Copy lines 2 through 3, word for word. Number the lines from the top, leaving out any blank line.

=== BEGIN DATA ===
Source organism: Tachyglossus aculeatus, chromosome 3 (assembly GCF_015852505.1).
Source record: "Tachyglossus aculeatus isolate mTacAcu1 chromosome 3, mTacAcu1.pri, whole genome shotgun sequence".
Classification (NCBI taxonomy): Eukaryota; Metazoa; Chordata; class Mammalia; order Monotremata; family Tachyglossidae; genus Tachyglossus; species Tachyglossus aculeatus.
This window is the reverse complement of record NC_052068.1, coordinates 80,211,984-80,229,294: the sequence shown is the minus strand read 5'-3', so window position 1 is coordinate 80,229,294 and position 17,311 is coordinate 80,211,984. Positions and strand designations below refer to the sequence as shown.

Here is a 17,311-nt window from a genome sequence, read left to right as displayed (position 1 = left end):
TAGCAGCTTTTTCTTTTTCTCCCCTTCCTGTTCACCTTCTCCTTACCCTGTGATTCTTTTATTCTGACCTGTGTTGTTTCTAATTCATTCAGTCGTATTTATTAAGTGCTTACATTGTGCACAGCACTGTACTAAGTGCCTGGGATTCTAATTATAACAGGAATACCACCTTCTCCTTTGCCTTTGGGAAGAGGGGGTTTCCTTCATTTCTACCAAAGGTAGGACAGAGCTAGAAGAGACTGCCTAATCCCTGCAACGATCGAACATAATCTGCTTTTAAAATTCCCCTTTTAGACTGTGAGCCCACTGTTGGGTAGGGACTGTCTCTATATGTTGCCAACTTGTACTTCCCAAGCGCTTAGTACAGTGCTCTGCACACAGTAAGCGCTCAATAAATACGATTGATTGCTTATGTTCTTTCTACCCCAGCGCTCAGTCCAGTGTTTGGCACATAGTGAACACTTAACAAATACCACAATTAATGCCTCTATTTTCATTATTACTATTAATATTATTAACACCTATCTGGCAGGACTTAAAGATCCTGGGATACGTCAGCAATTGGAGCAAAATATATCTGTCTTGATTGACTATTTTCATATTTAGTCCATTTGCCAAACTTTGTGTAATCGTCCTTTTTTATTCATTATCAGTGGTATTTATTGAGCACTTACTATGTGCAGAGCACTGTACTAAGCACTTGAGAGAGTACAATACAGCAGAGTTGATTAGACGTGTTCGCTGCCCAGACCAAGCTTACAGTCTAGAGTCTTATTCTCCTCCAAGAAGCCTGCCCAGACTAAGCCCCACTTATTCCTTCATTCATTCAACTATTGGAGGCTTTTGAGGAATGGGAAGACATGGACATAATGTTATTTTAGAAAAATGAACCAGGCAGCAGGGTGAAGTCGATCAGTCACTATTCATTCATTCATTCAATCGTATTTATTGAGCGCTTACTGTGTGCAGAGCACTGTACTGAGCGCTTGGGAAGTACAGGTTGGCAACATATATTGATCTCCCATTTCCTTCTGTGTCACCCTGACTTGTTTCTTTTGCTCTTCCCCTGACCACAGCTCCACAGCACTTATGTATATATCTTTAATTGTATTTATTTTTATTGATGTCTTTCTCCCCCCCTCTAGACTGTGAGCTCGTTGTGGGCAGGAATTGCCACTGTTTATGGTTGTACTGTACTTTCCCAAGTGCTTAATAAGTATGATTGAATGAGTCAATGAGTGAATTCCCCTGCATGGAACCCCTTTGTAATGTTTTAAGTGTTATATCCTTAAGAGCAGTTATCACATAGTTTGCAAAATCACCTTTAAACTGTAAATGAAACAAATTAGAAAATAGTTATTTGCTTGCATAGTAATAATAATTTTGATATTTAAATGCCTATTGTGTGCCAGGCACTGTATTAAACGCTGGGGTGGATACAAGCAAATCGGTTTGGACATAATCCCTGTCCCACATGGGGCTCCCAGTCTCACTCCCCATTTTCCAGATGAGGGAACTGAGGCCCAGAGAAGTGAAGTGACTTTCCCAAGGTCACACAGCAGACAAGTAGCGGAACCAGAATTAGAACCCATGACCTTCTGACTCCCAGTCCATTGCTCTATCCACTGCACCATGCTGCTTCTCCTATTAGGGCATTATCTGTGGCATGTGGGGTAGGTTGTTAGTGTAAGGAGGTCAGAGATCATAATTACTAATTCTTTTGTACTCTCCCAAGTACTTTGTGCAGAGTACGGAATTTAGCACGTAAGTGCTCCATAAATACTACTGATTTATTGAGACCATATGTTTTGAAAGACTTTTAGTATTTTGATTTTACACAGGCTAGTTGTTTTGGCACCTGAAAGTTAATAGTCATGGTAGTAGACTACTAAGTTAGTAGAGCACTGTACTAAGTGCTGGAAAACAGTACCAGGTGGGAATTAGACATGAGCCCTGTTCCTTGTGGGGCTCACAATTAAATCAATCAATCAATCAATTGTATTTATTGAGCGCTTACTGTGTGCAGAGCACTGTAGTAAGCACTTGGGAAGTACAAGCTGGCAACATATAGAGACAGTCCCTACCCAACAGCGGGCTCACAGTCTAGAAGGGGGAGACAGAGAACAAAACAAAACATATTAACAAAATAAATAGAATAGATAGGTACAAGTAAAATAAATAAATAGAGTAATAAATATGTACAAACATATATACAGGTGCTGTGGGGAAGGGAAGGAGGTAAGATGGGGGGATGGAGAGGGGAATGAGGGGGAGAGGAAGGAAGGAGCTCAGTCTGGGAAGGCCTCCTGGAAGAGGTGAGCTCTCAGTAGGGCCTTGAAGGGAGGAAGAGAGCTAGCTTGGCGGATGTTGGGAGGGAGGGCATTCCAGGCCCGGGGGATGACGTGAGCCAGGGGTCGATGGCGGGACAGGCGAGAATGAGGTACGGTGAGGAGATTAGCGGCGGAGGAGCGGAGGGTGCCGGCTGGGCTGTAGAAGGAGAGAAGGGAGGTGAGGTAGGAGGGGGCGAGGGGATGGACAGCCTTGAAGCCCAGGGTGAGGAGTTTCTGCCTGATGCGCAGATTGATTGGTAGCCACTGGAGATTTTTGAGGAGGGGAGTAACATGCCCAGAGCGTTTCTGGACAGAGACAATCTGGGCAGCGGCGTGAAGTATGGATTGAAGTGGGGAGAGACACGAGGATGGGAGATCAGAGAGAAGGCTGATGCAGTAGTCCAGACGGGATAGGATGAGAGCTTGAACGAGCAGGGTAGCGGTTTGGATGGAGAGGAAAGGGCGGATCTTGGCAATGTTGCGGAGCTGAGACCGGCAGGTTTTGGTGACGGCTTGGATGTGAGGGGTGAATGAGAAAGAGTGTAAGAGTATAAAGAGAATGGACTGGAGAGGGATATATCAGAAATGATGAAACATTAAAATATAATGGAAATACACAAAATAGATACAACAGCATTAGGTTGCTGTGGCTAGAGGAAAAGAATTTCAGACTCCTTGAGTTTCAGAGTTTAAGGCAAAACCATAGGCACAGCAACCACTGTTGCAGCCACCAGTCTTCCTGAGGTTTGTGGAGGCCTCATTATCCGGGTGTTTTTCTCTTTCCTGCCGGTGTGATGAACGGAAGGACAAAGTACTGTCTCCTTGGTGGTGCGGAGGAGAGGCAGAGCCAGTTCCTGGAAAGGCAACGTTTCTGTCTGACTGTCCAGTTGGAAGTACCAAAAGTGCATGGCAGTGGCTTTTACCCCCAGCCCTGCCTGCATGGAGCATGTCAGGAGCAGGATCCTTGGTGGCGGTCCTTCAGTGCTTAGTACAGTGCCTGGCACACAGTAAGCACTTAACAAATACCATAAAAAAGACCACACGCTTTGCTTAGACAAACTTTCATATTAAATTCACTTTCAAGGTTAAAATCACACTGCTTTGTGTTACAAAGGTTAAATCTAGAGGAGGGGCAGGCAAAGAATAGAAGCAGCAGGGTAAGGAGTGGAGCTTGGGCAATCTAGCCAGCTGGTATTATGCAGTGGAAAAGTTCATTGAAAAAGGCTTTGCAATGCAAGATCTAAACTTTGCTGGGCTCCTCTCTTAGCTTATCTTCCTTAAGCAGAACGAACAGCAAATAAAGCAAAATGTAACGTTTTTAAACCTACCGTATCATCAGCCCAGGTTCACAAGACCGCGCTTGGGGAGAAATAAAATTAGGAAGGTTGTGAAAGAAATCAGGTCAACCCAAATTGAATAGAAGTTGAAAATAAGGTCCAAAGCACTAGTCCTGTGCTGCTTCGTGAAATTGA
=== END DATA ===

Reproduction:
Source record: "Tachyglossus aculeatus isolate mTacAcu1 chromosome 3, mTacAcu1.pri, whole genome shotgun sequence".
Classification (NCBI taxonomy): Eukaryota; Metazoa; Chordata; class Mammalia; order Monotremata; family Tachyglossidae; genus Tachyglossus; species Tachyglossus aculeatus.